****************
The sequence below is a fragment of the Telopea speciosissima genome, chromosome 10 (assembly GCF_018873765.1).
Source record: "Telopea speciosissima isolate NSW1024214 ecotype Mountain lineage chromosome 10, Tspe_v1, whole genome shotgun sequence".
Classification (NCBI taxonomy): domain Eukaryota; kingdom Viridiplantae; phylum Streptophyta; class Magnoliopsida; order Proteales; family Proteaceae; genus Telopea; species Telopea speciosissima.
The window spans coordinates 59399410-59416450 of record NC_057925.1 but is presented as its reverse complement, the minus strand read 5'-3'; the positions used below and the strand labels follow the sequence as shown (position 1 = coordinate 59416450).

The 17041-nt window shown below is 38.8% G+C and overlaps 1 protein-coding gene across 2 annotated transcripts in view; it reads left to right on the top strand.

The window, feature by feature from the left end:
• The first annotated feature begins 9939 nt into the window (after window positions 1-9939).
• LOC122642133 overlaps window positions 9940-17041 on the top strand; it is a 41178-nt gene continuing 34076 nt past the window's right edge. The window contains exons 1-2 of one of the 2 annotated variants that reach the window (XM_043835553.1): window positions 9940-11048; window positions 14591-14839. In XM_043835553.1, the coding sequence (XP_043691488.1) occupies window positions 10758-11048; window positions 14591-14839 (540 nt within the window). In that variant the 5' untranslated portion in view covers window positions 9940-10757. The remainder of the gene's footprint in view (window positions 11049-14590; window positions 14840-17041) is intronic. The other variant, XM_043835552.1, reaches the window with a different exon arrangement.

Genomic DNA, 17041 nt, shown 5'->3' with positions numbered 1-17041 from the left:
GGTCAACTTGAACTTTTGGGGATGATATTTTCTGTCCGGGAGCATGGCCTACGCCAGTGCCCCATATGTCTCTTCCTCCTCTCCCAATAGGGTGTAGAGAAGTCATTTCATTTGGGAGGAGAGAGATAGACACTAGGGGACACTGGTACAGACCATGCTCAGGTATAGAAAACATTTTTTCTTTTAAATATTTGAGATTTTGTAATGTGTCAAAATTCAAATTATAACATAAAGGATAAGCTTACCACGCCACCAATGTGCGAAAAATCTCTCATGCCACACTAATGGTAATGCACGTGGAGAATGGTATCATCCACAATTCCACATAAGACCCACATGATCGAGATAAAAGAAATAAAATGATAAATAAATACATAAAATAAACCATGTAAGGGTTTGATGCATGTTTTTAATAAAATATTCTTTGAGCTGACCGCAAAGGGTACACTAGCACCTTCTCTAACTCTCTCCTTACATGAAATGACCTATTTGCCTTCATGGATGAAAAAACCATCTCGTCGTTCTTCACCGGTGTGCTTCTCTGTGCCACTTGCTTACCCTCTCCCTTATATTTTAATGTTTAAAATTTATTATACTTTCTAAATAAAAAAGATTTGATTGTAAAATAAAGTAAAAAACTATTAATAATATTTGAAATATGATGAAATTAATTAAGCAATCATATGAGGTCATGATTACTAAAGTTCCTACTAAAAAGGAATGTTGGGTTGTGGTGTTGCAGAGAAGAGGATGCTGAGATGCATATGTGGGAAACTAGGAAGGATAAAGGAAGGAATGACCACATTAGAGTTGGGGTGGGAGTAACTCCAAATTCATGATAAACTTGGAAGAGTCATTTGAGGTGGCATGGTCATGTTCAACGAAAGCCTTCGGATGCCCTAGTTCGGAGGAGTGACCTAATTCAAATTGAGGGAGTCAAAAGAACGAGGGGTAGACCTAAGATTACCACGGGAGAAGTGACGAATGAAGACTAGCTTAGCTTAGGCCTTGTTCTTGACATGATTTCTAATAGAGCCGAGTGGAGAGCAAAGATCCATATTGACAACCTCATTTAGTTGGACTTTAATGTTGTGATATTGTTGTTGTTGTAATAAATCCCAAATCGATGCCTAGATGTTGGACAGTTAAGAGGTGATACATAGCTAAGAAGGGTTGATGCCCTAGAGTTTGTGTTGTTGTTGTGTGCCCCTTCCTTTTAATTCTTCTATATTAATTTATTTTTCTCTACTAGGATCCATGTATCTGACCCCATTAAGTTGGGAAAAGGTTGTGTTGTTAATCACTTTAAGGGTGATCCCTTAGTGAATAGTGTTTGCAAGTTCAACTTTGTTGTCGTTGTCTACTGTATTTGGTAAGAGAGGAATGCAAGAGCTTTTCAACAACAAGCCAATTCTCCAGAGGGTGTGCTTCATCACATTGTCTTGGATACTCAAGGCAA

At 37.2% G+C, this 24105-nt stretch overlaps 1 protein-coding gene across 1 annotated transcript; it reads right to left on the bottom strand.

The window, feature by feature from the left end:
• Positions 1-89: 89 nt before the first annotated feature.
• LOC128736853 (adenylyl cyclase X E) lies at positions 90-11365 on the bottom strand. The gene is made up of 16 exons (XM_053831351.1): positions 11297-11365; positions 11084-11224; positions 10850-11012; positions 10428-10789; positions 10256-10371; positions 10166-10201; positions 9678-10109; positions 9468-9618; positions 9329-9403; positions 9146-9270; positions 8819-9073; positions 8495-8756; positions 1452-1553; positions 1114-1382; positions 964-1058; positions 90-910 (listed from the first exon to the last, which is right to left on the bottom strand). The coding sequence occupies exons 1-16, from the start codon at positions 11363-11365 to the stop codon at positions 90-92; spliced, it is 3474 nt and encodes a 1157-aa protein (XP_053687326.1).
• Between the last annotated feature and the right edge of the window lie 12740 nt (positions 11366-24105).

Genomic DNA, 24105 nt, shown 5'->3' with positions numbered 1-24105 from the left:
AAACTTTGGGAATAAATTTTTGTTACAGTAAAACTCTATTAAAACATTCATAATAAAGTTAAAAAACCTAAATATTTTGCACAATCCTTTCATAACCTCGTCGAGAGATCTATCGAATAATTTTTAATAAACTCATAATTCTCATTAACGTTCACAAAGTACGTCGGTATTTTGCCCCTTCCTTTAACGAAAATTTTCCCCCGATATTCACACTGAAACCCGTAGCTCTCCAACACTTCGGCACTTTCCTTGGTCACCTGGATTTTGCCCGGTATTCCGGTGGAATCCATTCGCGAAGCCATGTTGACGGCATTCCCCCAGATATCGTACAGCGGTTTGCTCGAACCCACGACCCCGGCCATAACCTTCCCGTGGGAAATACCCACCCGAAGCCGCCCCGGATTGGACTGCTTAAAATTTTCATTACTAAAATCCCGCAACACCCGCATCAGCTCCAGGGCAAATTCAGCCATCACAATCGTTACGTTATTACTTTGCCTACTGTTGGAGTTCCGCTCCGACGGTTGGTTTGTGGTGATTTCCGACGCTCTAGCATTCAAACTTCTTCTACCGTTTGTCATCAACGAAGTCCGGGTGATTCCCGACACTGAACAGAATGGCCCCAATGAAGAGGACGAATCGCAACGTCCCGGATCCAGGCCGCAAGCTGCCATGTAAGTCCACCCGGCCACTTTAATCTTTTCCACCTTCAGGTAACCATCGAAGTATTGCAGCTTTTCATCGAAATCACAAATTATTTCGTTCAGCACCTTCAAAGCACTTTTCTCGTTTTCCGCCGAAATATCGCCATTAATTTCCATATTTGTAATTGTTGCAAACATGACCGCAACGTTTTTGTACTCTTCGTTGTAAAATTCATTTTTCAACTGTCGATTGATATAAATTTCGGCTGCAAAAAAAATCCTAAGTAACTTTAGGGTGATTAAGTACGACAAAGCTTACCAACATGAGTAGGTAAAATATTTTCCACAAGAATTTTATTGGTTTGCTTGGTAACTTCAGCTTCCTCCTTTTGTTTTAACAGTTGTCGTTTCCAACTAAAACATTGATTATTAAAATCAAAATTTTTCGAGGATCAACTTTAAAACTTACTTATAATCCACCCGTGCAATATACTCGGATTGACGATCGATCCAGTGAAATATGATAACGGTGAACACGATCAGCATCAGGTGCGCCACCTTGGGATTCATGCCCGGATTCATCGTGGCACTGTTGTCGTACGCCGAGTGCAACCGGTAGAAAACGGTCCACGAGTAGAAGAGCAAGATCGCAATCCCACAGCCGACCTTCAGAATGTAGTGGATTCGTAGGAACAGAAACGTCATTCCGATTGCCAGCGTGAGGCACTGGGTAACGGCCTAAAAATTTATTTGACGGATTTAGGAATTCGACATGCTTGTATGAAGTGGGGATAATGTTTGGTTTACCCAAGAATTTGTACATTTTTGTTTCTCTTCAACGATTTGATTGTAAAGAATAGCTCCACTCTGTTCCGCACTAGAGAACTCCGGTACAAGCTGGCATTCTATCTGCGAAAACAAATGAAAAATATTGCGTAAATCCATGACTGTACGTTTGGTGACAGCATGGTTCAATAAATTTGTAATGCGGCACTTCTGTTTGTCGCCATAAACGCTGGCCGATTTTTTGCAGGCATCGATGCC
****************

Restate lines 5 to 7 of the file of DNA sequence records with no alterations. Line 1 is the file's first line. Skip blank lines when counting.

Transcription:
The 17041-nt window shown below is 38.8% G+C and overlaps 1 protein-coding gene across 2 annotated transcripts in view; it reads left to right on the top strand.

The window, feature by feature from the left end:
• The first annotated feature begins 9939 nt into the window (after window positions 1-9939).